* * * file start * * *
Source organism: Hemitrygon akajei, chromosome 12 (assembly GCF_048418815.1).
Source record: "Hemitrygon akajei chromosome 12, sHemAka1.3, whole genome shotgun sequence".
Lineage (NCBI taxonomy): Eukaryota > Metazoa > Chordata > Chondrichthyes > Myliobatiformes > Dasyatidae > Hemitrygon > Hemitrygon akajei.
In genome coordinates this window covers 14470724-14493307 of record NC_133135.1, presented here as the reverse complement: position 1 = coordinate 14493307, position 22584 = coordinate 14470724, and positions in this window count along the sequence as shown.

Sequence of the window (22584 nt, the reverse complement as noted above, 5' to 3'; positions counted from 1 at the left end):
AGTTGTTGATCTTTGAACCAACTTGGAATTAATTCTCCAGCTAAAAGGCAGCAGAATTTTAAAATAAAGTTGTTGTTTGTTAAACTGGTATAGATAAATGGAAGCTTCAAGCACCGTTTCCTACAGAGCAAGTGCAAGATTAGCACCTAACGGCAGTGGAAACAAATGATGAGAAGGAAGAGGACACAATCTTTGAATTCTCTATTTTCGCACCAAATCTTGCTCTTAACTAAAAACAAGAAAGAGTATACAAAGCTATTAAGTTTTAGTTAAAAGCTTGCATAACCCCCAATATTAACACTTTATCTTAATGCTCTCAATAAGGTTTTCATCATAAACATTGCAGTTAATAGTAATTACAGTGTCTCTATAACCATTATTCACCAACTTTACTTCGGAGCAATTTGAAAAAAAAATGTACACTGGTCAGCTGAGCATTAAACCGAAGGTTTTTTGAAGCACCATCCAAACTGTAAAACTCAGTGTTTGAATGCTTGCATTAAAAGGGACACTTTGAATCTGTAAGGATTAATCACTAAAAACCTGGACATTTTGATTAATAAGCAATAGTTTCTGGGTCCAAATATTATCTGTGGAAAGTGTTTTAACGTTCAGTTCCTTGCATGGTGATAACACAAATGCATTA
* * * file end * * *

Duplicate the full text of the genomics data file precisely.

Source organism: Hemitrygon akajei, chromosome 12 (assembly GCF_048418815.1).
Source record: "Hemitrygon akajei chromosome 12, sHemAka1.3, whole genome shotgun sequence".
Lineage (NCBI taxonomy): Eukaryota > Metazoa > Chordata > Chondrichthyes > Myliobatiformes > Dasyatidae > Hemitrygon > Hemitrygon akajei.
In genome coordinates this window covers 14470724-14493307 of record NC_133135.1, presented here as the reverse complement: position 1 = coordinate 14493307, position 22584 = coordinate 14470724, and positions in this window count along the sequence as shown.

Sequence of the window (22584 nt, the reverse complement as noted above, 5' to 3'; positions counted from 1 at the left end):
AGTTGTTGATCTTTGAACCAACTTGGAATTAATTCTCCAGCTAAAAGGCAGCAGAATTTTAAAATAAAGTTGTTGTTTGTTAAACTGGTATAGATAAATGGAAGCTTCAAGCACCGTTTCCTACAGAGCAAGTGCAAGATTAGCACCTAACGGCAGTGGAAACAAATGATGAGAAGGAAGAGGACACAATCTTTGAATTCTCTATTTTCGCACCAAATCTTGCTCTTAACTAAAAACAAGAAAGAGTATACAAAGCTATTAAGTTTTAGTTAAAAGCTTGCATAACCCCCAATATTAACACTTTATCTTAATGCTCTCAATAAGGTTTTCATCATAAACATTGCAGTTAATAGTAATTACAGTGTCTCTATAACCATTATTCACCAACTTTACTTCGGAGCAATTTGAAAAAAAAATGTACACTGGTCAGCTGAGCATTAAACCGAAGGTTTTTTGAAGCACCATCCAAACTGTAAAACTCAGTGTTTGAATGCTTGCATTAAAAGGGACACTTTGAATCTGTAAGGATTAATCACTAAAAACCTGGACATTTTGATTAATAAGCAATAGTTTCTGGGTCCAAATATTATCTGTGGAAAGTGTTTTAACGTTCAGTTCCTTGCATGGTGATAACACAAATGCATTA